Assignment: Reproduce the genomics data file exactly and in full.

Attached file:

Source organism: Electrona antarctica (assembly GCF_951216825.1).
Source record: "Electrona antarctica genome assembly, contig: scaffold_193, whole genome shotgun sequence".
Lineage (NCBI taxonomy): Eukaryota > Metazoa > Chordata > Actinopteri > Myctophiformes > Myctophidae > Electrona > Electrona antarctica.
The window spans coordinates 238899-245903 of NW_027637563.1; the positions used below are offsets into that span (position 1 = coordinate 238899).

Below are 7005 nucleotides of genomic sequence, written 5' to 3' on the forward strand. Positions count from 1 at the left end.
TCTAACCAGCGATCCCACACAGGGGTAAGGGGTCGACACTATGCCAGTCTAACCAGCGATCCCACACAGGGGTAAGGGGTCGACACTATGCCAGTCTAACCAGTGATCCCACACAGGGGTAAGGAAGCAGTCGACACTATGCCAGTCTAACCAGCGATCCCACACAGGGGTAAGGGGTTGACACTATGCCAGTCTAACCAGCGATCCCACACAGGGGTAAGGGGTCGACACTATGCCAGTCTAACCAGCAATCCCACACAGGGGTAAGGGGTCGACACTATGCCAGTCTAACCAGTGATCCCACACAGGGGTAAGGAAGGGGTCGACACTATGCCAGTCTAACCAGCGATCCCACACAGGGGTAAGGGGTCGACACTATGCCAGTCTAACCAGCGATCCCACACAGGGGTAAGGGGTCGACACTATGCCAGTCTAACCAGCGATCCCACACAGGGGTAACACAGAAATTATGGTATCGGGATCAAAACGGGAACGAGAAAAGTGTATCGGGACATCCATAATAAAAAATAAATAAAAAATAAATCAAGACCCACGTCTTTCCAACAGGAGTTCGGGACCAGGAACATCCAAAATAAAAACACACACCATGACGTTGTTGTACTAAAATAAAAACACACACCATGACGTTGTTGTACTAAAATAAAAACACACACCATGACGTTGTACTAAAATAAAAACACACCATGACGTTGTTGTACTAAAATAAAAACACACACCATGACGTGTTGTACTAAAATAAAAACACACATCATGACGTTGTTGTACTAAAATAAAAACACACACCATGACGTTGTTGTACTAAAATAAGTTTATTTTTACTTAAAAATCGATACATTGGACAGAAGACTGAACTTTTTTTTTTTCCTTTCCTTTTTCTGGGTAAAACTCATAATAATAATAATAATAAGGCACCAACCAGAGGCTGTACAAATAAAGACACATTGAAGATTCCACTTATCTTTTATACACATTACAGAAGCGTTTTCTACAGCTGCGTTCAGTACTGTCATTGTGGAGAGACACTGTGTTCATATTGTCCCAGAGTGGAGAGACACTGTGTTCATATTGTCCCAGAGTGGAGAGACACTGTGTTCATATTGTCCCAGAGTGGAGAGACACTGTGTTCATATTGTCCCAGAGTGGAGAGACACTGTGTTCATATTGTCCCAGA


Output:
Source organism: Electrona antarctica (assembly GCF_951216825.1).
Source record: "Electrona antarctica genome assembly, contig: scaffold_193, whole genome shotgun sequence".
Lineage (NCBI taxonomy): Eukaryota > Metazoa > Chordata > Actinopteri > Myctophiformes > Myctophidae > Electrona > Electrona antarctica.
The window spans coordinates 238899-245903 of NW_027637563.1; the positions used below are offsets into that span (position 1 = coordinate 238899).

Below are 7005 nucleotides of genomic sequence, written 5' to 3' on the forward strand. Positions count from 1 at the left end.
TCTAACCAGCGATCCCACACAGGGGTAAGGGGTCGACACTATGCCAGTCTAACCAGCGATCCCACACAGGGGTAAGGGGTCGACACTATGCCAGTCTAACCAGTGATCCCACACAGGGGTAAGGAAGCAGTCGACACTATGCCAGTCTAACCAGCGATCCCACACAGGGGTAAGGGGTTGACACTATGCCAGTCTAACCAGCGATCCCACACAGGGGTAAGGGGTCGACACTATGCCAGTCTAACCAGCAATCCCACACAGGGGTAAGGGGTCGACACTATGCCAGTCTAACCAGTGATCCCACACAGGGGTAAGGAAGGGGTCGACACTATGCCAGTCTAACCAGCGATCCCACACAGGGGTAAGGGGTCGACACTATGCCAGTCTAACCAGCGATCCCACACAGGGGTAAGGGGTCGACACTATGCCAGTCTAACCAGCGATCCCACACAGGGGTAACACAGAAATTATGGTATCGGGATCAAAACGGGAACGAGAAAAGTGTATCGGGACATCCATAATAAAAAATAAATAAAAAATAAATCAAGACCCACGTCTTTCCAACAGGAGTTCGGGACCAGGAACATCCAAAATAAAAACACACACCATGACGTTGTTGTACTAAAATAAAAACACACACCATGACGTTGTTGTACTAAAATAAAAACACACACCATGACGTTGTACTAAAATAAAAACACACCATGACGTTGTTGTACTAAAATAAAAACACACACCATGACGTGTTGTACTAAAATAAAAACACACATCATGACGTTGTTGTACTAAAATAAAAACACACACCATGACGTTGTTGTACTAAAATAAGTTTATTTTTACTTAAAAATCGATACATTGGACAGAAGACTGAACTTTTTTTTTTTCCTTTCCTTTTTCTGGGTAAAACTCATAATAATAATAATAATAAGGCACCAACCAGAGGCTGTACAAATAAAGACACATTGAAGATTCCACTTATCTTTTATACACATTACAGAAGCGTTTTCTACAGCTGCGTTCAGTACTGTCATTGTGGAGAGACACTGTGTTCATATTGTCCCAGAGTGGAGAGACACTGTGTTCATATTGTCCCAGAGTGGAGAGACACTGTGTTCATATTGTCCCAGAGTGGAGAGACACTGTGTTCATATTGTCCCAGAGTGGAGAGACACTGTGTTCATATTGTCCCAGA